# Morley's MiracleDijkstra's Proof

I lifted this proof from the site of E. W. Dijkstra Archives at the University of Texas at Austin.

An open letter to Ross Honsberger.
University of Waterloo.

30 December 1975

Dear Sir,

the other day I encountered your delightful booklet "Mathematical Gems". On account of Chapter 8, I concluded that you might be interested in the following proof of Morley's Theorem "The adjacent pairs of the trisectors of a triangle always meet at the vertices of an equilateral triangle." Choose $\alpha,$ $\beta$ & $\gamma \gt 0$ such that $\alpha + \beta + \gamma = 60^{\circ}.$ Draw an equilateral triangle $XYZ$ and construct the triangles $AXY$ and $BXZ$ with the angles as indicated. Because $\angle AXB = 180^{\circ} � (\alpha +\beta ),$ it follows that, if $\angle BAX = \alpha +x,$ $\angle ABX = \beta � x.$ Using the rule of sines three times (in $\Delta AXB,$ $\Delta AXY,$ and $\Delta BXZ),$ we deduce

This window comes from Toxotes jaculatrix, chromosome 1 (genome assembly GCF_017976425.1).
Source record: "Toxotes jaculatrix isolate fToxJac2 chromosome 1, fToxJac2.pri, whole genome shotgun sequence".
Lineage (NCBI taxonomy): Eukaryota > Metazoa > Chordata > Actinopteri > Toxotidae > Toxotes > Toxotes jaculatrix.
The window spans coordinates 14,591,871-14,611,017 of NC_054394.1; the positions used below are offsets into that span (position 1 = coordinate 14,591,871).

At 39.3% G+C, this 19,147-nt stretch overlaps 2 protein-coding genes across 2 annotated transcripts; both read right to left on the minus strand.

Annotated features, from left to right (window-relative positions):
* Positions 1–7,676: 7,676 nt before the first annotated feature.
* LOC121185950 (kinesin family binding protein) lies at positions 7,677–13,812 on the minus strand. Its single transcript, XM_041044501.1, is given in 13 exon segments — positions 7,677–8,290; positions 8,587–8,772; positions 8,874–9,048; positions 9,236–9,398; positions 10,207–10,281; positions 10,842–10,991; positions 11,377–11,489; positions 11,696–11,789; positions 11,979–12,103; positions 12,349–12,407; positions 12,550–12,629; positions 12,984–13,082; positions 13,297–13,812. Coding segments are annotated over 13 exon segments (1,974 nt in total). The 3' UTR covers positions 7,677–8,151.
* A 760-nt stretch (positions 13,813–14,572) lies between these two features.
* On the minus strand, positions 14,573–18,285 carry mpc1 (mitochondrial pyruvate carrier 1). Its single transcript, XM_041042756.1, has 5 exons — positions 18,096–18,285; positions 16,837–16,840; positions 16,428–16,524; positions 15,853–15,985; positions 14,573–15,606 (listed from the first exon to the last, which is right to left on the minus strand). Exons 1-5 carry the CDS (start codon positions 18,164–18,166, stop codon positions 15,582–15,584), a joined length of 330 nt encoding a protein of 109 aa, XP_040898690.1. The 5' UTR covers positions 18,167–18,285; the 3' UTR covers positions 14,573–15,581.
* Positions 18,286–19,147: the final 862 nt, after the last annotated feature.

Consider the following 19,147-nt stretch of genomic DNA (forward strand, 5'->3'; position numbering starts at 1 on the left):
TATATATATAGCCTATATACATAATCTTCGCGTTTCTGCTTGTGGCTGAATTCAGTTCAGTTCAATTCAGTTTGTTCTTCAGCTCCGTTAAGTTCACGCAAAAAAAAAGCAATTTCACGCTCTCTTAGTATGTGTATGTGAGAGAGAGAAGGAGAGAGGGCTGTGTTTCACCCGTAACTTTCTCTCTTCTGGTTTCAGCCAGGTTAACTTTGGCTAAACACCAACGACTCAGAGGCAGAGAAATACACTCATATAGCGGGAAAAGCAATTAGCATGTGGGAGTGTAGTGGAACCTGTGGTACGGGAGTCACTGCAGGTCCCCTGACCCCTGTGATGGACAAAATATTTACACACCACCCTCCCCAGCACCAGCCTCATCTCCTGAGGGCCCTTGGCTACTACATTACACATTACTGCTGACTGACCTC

\begin{align}\displaystyle \frac{\sin (\alpha +x)}{\sin (\beta � x)}&=\frac{BX}{AX}\\ &=\frac{XZ\cdot\sin (60^{\circ}+\gamma)/\sin (\beta )}{XY\cdot\sin (60^{\circ}+\gamma)/\sin (\alpha )}\\ &=\frac{\sin (\alpha )}{\sin (\beta )}. \end{align}

Because in the range considered, this equation has a left-hand-side which is a monotonically increasing function of $x$ (on account of the monotonicity of $\sin(\phi )$ in the first quadrant) we conclude $x = 0.$ Thus Morley�s Theorem is proved without any additional lines. I found this proof in the early sixties, but am afraid that I did not publish it. Yours ever,

Edsger W.Dijkstra ### Morley's Miracle

#### Invalid proofs